Explore my blog for insightful articles, personal reflections and ideas that inspire action on the topics I care about.
New Exeter exhibition at the tropical forest biome of Eden Project
Call for proposals to the VI EIAA, September 2024, San José de Guaviare, Colombia.
With an initiative funded by UKRI Translational Funds -Open Innovation Platform we have written and donated 250 books for the Vereda de Cerro Azul community in Guaviare.
All of our rock art symposium presentations are now available on the ICANH website.
We are pleased that our finding in collaboration with our Colombian and European partners have been selected as the ERC project of the month.
New paper by Clement et al brings indigenous perspectives to re-examine what we conceive as natural in Amazonia.
Watch international symposium of rock art.
When Europeans first encountered the Amazon rainforest they considered it pristine and the indigenous people who lived there as part of nature.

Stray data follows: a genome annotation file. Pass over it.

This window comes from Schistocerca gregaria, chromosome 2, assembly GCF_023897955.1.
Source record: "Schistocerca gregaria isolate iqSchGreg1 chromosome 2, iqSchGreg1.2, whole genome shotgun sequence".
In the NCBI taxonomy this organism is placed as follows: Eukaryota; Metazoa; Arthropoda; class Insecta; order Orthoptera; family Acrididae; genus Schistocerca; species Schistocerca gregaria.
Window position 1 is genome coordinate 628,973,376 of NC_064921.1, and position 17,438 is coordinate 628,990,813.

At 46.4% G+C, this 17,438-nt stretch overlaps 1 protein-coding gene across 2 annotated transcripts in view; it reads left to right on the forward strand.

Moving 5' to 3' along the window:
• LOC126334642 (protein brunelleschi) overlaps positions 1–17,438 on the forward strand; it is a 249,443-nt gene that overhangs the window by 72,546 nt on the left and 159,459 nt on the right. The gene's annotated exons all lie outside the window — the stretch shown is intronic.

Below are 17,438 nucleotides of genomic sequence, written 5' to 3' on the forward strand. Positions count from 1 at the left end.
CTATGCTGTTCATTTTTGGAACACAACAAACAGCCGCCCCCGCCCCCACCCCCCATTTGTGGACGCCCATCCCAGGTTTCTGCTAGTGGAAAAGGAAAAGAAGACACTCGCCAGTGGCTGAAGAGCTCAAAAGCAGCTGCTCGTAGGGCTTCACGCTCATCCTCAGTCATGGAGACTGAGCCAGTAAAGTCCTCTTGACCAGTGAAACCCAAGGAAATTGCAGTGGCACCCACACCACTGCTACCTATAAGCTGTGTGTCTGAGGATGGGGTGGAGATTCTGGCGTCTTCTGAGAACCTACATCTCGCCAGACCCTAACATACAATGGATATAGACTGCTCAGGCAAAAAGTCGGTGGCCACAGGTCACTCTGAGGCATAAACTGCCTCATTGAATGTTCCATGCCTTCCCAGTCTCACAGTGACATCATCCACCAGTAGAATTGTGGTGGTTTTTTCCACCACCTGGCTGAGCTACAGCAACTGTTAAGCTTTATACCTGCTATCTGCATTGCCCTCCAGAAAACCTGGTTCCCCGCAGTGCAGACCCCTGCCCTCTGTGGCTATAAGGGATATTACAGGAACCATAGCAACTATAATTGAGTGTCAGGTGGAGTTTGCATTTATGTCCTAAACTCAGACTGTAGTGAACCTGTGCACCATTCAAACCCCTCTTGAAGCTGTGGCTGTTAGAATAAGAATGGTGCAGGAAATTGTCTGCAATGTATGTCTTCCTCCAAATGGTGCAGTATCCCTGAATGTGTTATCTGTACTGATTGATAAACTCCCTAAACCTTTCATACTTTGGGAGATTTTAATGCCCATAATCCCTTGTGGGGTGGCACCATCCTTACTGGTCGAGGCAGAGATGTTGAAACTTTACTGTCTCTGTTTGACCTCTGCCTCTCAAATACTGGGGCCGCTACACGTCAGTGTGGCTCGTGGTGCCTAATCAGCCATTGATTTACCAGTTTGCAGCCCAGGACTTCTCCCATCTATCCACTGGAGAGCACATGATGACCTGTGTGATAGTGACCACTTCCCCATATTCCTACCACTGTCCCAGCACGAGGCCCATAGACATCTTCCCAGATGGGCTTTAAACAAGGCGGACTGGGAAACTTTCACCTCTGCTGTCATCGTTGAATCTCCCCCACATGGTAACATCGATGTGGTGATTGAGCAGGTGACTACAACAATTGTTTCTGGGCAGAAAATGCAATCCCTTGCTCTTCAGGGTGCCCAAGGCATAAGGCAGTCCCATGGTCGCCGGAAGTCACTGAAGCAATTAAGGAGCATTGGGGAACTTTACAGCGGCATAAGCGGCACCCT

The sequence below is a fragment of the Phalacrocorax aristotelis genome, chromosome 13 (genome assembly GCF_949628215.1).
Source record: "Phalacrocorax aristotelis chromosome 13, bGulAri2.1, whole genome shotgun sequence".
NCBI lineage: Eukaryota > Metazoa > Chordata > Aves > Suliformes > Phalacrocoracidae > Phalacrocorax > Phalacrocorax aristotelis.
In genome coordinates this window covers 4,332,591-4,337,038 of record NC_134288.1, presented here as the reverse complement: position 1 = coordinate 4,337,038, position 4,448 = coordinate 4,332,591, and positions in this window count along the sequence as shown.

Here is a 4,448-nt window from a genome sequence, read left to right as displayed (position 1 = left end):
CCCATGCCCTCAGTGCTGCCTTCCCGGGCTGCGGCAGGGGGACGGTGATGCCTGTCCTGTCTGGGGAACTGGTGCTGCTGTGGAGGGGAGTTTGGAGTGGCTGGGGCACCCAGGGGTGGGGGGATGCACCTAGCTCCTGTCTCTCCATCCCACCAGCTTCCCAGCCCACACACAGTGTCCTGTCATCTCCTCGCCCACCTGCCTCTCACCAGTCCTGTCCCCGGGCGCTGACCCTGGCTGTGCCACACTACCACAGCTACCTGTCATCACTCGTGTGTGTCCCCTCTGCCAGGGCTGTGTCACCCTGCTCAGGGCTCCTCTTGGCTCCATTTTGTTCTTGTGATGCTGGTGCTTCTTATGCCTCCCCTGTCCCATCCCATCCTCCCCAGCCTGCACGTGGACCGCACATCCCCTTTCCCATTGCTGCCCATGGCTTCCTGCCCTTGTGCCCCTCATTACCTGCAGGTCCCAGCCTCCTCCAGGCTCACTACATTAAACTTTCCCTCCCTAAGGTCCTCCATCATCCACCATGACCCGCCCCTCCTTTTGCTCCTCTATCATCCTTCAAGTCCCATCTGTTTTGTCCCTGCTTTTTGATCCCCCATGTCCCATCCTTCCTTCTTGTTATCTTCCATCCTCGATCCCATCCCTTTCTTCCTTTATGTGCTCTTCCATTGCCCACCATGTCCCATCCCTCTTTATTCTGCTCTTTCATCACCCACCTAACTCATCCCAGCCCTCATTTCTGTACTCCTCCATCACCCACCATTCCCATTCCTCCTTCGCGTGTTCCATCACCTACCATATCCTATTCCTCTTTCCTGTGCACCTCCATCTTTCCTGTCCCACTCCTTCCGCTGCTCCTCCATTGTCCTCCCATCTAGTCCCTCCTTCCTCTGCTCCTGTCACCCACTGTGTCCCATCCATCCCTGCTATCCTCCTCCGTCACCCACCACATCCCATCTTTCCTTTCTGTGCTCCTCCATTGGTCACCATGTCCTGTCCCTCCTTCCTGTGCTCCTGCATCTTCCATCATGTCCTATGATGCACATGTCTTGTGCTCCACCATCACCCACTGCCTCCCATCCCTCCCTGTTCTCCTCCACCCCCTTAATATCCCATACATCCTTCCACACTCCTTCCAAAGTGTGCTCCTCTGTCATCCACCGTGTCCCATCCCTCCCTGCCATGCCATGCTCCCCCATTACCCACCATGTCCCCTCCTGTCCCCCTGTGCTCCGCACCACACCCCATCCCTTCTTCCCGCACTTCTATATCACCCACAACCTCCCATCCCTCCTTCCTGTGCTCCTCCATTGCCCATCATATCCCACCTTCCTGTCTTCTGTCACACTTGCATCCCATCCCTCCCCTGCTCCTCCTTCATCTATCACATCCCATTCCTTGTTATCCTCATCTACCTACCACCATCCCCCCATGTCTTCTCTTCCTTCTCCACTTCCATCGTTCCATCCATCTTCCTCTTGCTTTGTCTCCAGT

Scientists are to scan the Amazon forest in Brazil to look for evidence of occupation by ancient civilisations.
University of Exeter archaeologist José Iriarte talks to Cynthia Graber about his efforts to understand human activity.
Amazonian variety apparently died off after European colonization.
Forget small nomadic tribes and pristine jungle: the southern Amazon was likely covered in a network of large villages and ceremonial centers before Columbus.
Using satellite imagery to peer through the rainforest, archaeologists found evidence of ancient human communities buried in the Amazon Basin.
It seems the southern periphery of the Amazon was home to a million people before 1500 AD – far more than assumed.
Findings from Bolivia show plants were domesticated in region shortly after last ice age.
Beginning around 6,000 years ago, people living in the Amazon created fertile plots of land on which to grow food.